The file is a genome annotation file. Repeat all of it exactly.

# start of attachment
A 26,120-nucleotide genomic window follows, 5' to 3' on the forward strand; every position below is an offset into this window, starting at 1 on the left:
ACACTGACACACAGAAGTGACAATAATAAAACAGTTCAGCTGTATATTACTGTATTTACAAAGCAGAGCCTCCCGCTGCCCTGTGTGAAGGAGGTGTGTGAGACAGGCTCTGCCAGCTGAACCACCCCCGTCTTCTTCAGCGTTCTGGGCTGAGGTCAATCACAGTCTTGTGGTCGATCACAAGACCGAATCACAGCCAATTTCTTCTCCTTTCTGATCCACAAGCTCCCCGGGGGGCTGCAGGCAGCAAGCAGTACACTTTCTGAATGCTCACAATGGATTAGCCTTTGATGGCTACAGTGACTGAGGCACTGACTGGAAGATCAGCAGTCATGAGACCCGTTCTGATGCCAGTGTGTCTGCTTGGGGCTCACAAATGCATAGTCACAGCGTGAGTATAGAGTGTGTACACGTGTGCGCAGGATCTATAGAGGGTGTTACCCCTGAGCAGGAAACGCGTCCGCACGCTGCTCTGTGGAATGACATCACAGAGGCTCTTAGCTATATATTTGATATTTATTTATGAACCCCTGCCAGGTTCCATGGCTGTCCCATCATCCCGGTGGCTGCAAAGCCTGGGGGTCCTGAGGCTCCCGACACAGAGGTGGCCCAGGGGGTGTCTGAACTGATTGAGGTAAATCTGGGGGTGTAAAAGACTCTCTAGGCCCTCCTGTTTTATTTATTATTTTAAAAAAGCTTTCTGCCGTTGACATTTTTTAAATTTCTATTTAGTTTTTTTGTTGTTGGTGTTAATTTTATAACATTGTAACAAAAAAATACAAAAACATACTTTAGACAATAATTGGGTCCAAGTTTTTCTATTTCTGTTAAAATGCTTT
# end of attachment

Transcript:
A 26,120-nucleotide genomic window follows, 5' to 3' on the forward strand; every position below is an offset into this window, starting at 1 on the left:
ACACTGACACACAGAAGTGACAATAATAAAACAGTTCAGCTGTATATTACTGTATTTACAAAGCAGAGCCTCCCGCTGCCCTGTGTGAAGGAGGTGTGTGAGACAGGCTCTGCCAGCTGAACCACCCCCGTCTTCTTCAGCGTTCTGGGCTGAGGTCAATCACAGTCTTGTGGTCGATCACAAGACCGAATCACAGCCAATTTCTTCTCCTTTCTGATCCACAAGCTCCCCGGGGGGCTGCAGGCAGCAAGCAGTACACTTTCTGAATGCTCACAATGGATTAGCCTTTGATGGCTACAGTGACTGAGGCACTGACTGGAAGATCAGCAGTCATGAGACCCGTTCTGATGCCAGTGTGTCTGCTTGGGGCTCACAAATGCATAGTCACAGCGTGAGTATAGAGTGTGTACACGTGTGCGCAGGATCTATAGAGGGTGTTACCCCTGAGCAGGAAACGCGTCCGCACGCTGCTCTGTGGAATGACATCACAGAGGCTCTTAGCTATATATTTGATATTTATTTATGAACCCCTGCCAGGTTCCATGGCTGTCCCATCATCCCGGTGGCTGCAAAGCCTGGGGGTCCTGAGGCTCCCGACACAGAGGTGGCCCAGGGGGTGTCTGAACTGATTGAGGTAAATCTGGGGGTGTAAAAGACTCTCTAGGCCCTCCTGTTTTATTTATTATTTTAAAAAAGCTTTCTGCCGTTGACATTTTTTAAATTTCTATTTAGTTTTTTTGTTGTTGGTGTTAATTTTATAACATTGTAACAAAAAAATACAAAAACATACTTTAGACAATAATTGGGTCCAAGTTTTTCTATTTCTGTTAAAATGCTTT